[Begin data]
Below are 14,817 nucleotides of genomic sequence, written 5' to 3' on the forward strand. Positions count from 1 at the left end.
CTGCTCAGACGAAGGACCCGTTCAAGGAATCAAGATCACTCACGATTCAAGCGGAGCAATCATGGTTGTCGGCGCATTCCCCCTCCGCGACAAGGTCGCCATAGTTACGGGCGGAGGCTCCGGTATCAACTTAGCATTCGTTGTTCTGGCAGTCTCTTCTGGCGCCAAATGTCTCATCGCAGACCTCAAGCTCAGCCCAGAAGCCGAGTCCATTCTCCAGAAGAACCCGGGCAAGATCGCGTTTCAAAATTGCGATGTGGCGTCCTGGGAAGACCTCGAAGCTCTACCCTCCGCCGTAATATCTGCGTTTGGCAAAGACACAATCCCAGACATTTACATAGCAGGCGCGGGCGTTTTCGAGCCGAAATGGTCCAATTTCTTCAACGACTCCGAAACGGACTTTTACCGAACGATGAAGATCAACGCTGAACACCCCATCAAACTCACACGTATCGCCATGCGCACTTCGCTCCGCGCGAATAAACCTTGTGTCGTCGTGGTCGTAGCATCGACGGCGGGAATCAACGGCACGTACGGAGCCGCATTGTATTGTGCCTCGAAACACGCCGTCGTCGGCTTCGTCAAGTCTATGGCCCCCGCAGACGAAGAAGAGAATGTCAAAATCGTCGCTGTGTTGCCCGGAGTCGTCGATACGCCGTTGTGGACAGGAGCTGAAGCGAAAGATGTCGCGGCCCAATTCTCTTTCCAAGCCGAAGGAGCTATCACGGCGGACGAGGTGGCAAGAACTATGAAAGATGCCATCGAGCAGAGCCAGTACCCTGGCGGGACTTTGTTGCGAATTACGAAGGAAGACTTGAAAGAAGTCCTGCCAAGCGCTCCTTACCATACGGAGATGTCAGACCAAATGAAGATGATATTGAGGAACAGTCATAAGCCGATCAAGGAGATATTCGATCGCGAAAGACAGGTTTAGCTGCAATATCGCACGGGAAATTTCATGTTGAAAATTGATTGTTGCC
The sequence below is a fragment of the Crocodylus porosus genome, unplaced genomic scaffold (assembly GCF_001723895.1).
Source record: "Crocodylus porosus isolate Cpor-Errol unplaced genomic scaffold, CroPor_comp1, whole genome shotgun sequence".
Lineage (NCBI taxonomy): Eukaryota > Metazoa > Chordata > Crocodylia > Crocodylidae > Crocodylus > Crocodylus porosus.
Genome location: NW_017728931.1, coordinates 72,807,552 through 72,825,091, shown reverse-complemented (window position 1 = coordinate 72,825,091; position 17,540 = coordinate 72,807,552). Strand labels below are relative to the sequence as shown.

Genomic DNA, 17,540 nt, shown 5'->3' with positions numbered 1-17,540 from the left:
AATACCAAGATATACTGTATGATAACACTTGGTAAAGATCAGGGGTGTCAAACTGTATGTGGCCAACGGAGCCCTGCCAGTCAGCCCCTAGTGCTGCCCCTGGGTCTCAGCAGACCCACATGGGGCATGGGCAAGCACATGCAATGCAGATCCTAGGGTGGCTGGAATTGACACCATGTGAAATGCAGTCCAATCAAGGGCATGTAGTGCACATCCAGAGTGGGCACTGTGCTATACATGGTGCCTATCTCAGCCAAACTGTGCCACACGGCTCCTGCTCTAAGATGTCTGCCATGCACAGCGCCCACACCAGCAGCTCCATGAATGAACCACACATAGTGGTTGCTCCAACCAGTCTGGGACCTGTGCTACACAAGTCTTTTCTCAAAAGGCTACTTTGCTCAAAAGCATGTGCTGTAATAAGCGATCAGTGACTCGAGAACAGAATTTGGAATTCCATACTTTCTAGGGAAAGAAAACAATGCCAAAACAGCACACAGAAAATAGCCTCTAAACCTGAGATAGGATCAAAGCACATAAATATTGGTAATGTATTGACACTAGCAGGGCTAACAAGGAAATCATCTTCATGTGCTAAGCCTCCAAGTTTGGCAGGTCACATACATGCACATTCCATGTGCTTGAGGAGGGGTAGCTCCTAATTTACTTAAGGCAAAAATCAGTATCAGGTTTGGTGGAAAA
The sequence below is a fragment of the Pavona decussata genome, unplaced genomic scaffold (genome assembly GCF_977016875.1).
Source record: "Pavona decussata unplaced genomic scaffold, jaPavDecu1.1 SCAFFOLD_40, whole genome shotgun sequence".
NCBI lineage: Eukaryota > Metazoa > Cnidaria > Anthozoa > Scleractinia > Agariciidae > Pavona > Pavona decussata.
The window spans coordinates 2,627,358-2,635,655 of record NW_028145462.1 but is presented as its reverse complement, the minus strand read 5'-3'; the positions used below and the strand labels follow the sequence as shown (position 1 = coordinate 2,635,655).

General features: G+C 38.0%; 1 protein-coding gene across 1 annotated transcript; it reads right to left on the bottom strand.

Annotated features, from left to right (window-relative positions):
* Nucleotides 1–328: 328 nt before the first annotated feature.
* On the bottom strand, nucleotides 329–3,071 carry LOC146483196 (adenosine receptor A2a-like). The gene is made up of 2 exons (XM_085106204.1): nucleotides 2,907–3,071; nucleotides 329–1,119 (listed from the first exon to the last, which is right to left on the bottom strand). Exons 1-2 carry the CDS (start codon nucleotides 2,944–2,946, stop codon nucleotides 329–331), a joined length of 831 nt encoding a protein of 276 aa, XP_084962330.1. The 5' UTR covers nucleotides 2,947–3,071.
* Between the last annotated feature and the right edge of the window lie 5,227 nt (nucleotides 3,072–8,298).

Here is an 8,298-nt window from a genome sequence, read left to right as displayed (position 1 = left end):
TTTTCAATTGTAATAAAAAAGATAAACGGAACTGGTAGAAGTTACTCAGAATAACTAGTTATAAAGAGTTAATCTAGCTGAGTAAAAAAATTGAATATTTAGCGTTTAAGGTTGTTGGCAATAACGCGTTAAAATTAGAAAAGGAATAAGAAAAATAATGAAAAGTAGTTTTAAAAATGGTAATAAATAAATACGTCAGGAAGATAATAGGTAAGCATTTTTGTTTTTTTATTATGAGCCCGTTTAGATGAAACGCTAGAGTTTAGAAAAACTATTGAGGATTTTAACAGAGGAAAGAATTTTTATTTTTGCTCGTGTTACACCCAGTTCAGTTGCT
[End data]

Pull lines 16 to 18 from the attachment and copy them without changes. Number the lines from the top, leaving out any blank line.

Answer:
* On the bottom strand, nucleotides 329–3,071 carry LOC146483196 (adenosine receptor A2a-like). The gene is made up of 2 exons (XM_085106204.1): nucleotides 2,907–3,071; nucleotides 329–1,119 (listed from the first exon to the last, which is right to left on the bottom strand). Exons 1-2 carry the CDS (start codon nucleotides 2,944–2,946, stop codon nucleotides 329–331), a joined length of 831 nt encoding a protein of 276 aa, XP_084962330.1. The 5' UTR covers nucleotides 2,947–3,071.
* Between the last annotated feature and the right edge of the window lie 5,227 nt (nucleotides 3,072–8,298).

Here is an 8,298-nt window from a genome sequence, read left to right as displayed (position 1 = left end):